Tall stately castles. Majestic mountains. Stunning rivers. Poland has all these, which will make any natural and cultural scenery lover’s heart soar with excitement. For Vaibhav Ahuja, they were a welcome bonus to all the perks he gained from his education at Medical University of Lublin.
“The city of Lublin is the cherry on the cake. A small, welcoming city with a beautiful Old Town, a buzzing city centre, and a range of restaurants that offer tempting choices make the whole package irresistible,” enthuses Ahuja. “Studying in Medical University of Lublin is an experience of a lifetime.”
During his studies, Ahuja witnessed surgeries, practised emergency procedures, participated in simulations and interacted with patients daily. However, one truly memorable experience stands out in Ahuja’s mind.
“I was able to vaccinate Polish citizens, fellow students and staff during the COVID-19 pandemic,” remembers Ahuja, adding that even during this challenging time, he was impressed that the university succeeded in keeping communication channels open and continued teaching their students.
Indeed, with four faculties and 119 departments, and a distinguished history of medical expertise dating back to 1944, it is not hard to see why over 1,300 students from 50 countries flock to this university to become future medical professionals. What’s more, Medical University of Lublin holds well-recognised accreditations and quality assurances including, among others, the Polish PKA (National Accreditation Committee) and the University Commission on the Quality of Medical Education, and the Polish University Commission for the Quality of Medical Education (UKJKKL).
In particular, their three-year bachelor’s programmes in Nursing and Midwifery – both taught in English – incorporate practical training and encounters with patients in real-life hospital settings. The former degree imparts basic nursing and clinical skills in professionally-equipped classrooms and laboratories on top of the brand new four-storey Medical Simulation Centre – complete with simulated ER and operating rooms.
“I have had the opportunity to develop interpersonal skills by meeting a large number of new people, as well as practical skills that are the basis of nursing, thanks to the numerous practical classes and apprenticeships,” explains Nursing student Agata Kleczaj.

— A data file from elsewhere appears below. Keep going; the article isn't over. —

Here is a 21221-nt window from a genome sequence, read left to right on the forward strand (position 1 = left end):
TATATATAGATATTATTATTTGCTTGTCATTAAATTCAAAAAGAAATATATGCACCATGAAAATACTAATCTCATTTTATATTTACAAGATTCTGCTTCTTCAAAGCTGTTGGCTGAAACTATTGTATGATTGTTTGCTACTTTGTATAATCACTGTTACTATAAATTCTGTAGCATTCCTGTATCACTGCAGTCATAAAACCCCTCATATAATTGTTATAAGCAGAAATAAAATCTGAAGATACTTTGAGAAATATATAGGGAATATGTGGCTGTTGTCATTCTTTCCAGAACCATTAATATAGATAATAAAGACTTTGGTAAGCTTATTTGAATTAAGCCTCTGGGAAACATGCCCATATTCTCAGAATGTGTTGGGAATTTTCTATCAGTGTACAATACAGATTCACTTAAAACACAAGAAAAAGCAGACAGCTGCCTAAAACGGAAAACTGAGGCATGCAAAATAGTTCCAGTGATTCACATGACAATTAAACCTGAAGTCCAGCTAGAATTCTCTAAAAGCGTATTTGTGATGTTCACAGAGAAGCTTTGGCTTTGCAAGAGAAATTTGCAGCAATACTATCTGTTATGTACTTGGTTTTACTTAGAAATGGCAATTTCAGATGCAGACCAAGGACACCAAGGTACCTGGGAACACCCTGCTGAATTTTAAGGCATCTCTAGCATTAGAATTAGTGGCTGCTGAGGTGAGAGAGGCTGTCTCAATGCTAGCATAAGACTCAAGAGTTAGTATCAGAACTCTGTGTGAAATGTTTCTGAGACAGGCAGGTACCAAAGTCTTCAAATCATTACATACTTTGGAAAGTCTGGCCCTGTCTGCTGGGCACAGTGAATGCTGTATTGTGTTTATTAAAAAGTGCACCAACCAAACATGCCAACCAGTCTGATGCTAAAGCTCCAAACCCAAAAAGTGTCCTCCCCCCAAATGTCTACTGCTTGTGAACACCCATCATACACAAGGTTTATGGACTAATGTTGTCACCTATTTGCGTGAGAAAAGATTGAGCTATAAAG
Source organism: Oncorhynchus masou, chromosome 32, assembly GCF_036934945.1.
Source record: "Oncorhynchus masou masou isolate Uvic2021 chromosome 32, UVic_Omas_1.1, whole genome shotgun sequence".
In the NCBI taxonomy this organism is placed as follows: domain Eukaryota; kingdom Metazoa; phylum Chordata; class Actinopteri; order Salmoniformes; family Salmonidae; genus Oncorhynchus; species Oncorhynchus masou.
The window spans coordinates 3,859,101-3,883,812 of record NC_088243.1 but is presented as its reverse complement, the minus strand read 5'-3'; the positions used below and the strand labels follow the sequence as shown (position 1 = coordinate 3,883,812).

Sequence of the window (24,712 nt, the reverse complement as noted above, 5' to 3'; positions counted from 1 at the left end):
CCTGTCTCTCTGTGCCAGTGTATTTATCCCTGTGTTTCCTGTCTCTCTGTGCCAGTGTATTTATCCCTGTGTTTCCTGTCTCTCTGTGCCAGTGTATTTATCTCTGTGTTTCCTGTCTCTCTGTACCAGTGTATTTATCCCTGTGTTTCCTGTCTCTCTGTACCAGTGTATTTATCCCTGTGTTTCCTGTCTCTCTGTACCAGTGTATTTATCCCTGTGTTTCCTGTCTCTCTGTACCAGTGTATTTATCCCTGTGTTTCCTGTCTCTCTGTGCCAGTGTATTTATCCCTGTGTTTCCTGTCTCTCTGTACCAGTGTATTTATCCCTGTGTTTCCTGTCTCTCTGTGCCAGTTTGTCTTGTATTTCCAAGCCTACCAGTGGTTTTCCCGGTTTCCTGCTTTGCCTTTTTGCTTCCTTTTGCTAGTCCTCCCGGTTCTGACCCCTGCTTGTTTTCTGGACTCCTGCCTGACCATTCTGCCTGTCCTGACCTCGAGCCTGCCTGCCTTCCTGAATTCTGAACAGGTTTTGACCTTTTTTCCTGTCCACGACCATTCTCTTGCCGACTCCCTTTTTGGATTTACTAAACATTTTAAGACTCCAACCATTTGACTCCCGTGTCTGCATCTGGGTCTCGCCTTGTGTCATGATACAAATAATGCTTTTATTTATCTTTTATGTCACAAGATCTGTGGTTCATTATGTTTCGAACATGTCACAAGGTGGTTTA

Graduate Paulina agrees: “Thanks to a large number of internships, I was able to efficiently implement the work and use the acquired knowledge in practice”. Paulina even managed to get into the department of her dreams. “Looking at everything in retrospect, I think that it was a good choice for my own future,” she says.
As someone who enjoys contact with various people and is not afraid of challenges, third-year Nursing student Kinga Kolaszyńska believes her nursing education at Medical University of Lublin allows her to explore diverse interests.
“Nursing is a very interesting field, which stands out among other fields of study at medical universities. The large number of apprenticeships offered is great as well,” notes Kinga.
For the Midwifery programme, students attend a combination of classes and apprenticeships that are conducted in modern clinical hospitals and health care centres. There, professional scientific and teaching staff supervise and guide them in practical skills.
“I believe that at our university we are well-prepared to become midwives. We focus the most on practical skills, which are the necessary and most important element in our profession. Thanks to the kind and understanding teaching staff, we look forward to each and every class,” shares Inez Wojciechowska, a first-year Midwifery student.
This same sentiment is echoed by Abraham Diomande, an American graduate: “I heard great things about the school and it was an incredible opportunity to study in Europe and discover other cultures. I left the university enriched and changed forever.”
At the same time, because of the dedicated and knowledgeable faculty, Midwifery graduate Weronika Cielepała discovered her passion and career direction in midwifery.
“Being with my patients in the most beautiful moments of their lives, but also in the sad ones, made me realise that I am the right person in the right place. It is not an easy job, but working in it brings great satisfaction and gives a feeling of fulfilment. The smile and kindness of the patients just make the heaviest duty hours all worth it.”
That is not all. The university has an equally rich student life with more than 100 scientific clubs, and 13 organisations and clubs like the University Sports Association, Student Board and Volunteer Group. Add in affordable tuition fees and high-quality living conditions, and you can see why the Medical University of Lublin truly makes for a fantastic place to study nursing and midwifery in a safe and friendly city within beautiful Poland.